A celebration of writing and riding
On Monday, November 10th, 4Culture will host a launch party for Poetry on Buses 2014. There will be music and live readings by 36 local poets. See you there?
Hear My Bus a Comin'
On Monday, November 19th, at 11:10 AM there will be an unveiling of the bus shelter honoring Seattle's own Jimi Hendrix. The shelter is at 23rd & Massachusetts (in front of NAAM), which is roughly half a block west of Jimi Hendrix Park.
In the Bus Bag
My People Are Rising, by Aaron Dixon
Tag Archives: Romie
I recently passed this Jacob Lawrence tribute shelter on Jefferson, somewhere between 18th and 21st.
I can’t believe I never noticed it before!
Thanks to my dad, I’ve known and appreciated Lawrence’s work since childhood. (Pops was both an admirer of Mr. Lawrence’s paintings and an acquaintance of the artist.) What I didn’t know until I read this HistoryLink essay is that both Lawrence and his wife, Gwendolyn Knight, were bus people.
In 1971, Jacob …
My dad‘s family has been in Seattle since the early 30′s. My grandparents originally settled in a home mere blocks from where I live now. Dad was born at Harborview, grew up in Seattle and its environs, and raised his family here. And yet, I get most of my (considerable) Seattle love from my mother, a Northwesterner by marriage.
Truth be told, my dad is a bit of a Seattle hater.
To be fair, his hateration is less about the place, which he reveres, and more about the culture. Let him tell it, it’s lack of leadership …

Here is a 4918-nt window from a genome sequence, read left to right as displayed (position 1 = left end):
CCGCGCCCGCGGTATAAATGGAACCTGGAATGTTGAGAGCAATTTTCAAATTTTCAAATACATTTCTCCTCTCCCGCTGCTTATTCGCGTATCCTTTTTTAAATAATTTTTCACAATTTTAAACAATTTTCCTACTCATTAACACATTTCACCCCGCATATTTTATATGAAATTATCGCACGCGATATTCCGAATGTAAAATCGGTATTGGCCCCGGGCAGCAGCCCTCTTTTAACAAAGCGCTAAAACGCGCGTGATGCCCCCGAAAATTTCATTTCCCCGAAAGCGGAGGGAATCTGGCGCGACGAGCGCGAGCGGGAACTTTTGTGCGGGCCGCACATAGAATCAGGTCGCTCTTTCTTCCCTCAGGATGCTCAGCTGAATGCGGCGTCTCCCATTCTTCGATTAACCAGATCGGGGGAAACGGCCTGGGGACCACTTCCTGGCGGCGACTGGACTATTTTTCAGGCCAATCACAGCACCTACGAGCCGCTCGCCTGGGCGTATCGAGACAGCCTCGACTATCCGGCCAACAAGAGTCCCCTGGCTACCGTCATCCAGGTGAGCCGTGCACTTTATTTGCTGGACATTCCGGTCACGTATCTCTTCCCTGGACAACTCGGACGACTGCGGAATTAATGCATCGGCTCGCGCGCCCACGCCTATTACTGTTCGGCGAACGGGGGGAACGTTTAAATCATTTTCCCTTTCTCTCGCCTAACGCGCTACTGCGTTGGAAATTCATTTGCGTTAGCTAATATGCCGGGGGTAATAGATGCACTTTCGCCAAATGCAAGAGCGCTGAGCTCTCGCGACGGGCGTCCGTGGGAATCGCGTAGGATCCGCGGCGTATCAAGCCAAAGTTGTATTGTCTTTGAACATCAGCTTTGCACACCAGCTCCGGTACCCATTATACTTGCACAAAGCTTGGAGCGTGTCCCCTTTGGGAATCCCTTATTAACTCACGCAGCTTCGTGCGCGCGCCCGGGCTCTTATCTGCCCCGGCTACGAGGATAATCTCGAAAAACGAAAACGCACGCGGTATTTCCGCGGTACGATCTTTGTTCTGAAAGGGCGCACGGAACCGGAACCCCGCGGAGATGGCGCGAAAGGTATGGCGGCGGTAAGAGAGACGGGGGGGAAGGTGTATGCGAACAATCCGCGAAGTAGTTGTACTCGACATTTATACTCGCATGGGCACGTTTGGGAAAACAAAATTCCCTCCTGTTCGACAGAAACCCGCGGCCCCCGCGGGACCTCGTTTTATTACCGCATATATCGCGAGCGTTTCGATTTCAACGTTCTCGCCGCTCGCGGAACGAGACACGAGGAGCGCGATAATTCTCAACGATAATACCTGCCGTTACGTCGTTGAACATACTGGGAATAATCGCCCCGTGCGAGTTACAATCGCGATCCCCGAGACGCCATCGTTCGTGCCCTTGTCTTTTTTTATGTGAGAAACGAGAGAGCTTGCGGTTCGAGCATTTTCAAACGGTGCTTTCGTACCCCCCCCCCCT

This evening, we Saulter siblings (well, three of us, anyway)–along with our respective SOs and Chicklet–convened in our original neighborhood of West Seattle to celebrate our father‘s 70th birthday. The plan was to meet at a restaurant on Alki–as good an excuse as any for Bus Nerd and I to try the Water Taxi shuttle for the first time. (Yes, I’ve been riding the Water Taxi for years, but since my dad lives across the street from the Seacrest dock, and I only ride my favorite floating bus to visit him*, I’ve never had occasion to …
For Jerome–born May 15, 1939
I was just one of your children. I wasn’t the oldest and I wasn’t a son. Wasn’t good at sports or confident enough to impress you. I was just one of your children, but you were my hero. The man to whom all others have been compared–none ever as brave, as smart, as strong.
How many days did I watch you bolt your soggy cereal and grab your briefcase, sprinting up the alley to a world I wished I knew? That world symbolized courage and independence, and everything I wanted to be. To …